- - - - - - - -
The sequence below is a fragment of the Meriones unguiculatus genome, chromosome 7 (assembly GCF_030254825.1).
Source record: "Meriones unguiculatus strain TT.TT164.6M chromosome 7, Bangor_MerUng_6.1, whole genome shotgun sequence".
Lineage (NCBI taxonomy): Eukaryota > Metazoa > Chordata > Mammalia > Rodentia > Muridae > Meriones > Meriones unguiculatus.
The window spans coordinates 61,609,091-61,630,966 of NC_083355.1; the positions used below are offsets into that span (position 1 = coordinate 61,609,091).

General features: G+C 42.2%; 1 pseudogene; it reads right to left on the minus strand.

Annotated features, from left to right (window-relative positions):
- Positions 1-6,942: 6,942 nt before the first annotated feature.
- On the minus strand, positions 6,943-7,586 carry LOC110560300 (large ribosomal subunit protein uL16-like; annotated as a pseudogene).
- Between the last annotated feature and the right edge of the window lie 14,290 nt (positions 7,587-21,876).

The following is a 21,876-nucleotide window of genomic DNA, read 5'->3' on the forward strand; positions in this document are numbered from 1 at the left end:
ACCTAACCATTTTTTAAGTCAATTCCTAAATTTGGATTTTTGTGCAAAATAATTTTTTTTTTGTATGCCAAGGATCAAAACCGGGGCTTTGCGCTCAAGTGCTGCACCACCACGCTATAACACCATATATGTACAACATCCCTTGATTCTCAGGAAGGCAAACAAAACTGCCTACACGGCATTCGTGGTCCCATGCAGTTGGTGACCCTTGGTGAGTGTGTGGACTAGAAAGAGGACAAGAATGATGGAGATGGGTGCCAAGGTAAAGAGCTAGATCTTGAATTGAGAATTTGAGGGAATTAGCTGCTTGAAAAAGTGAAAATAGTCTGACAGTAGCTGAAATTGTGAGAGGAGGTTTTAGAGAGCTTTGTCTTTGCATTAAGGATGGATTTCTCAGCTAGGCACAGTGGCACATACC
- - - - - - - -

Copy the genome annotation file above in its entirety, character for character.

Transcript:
The sequence below is a fragment of the Meriones unguiculatus genome, chromosome 7 (assembly GCF_030254825.1).
Source record: "Meriones unguiculatus strain TT.TT164.6M chromosome 7, Bangor_MerUng_6.1, whole genome shotgun sequence".
Lineage (NCBI taxonomy): Eukaryota > Metazoa > Chordata > Mammalia > Rodentia > Muridae > Meriones > Meriones unguiculatus.
The window spans coordinates 61,609,091-61,630,966 of NC_083355.1; the positions used below are offsets into that span (position 1 = coordinate 61,609,091).

General features: G+C 42.2%; 1 pseudogene; it reads right to left on the minus strand.

Annotated features, from left to right (window-relative positions):
- Positions 1-6,942: 6,942 nt before the first annotated feature.
- On the minus strand, positions 6,943-7,586 carry LOC110560300 (large ribosomal subunit protein uL16-like; annotated as a pseudogene).
- Between the last annotated feature and the right edge of the window lie 14,290 nt (positions 7,587-21,876).

The following is a 21,876-nucleotide window of genomic DNA, read 5'->3' on the forward strand; positions in this document are numbered from 1 at the left end:
ACCTAACCATTTTTTAAGTCAATTCCTAAATTTGGATTTTTGTGCAAAATAATTTTTTTTTTGTATGCCAAGGATCAAAACCGGGGCTTTGCGCTCAAGTGCTGCACCACCACGCTATAACACCATATATGTACAACATCCCTTGATTCTCAGGAAGGCAAACAAAACTGCCTACACGGCATTCGTGGTCCCATGCAGTTGGTGACCCTTGGTGAGTGTGTGGACTAGAAAGAGGACAAGAATGATGGAGATGGGTGCCAAGGTAAAGAGCTAGATCTTGAATTGAGAATTTGAGGGAATTAGCTGCTTGAAAAAGTGAAAATAGTCTGACAGTAGCTGAAATTGTGAGAGGAGGTTTTAGAGAGCTTTGTCTTTGCATTAAGGATGGATTTCTCAGCTAGGCACAGTGGCACATACC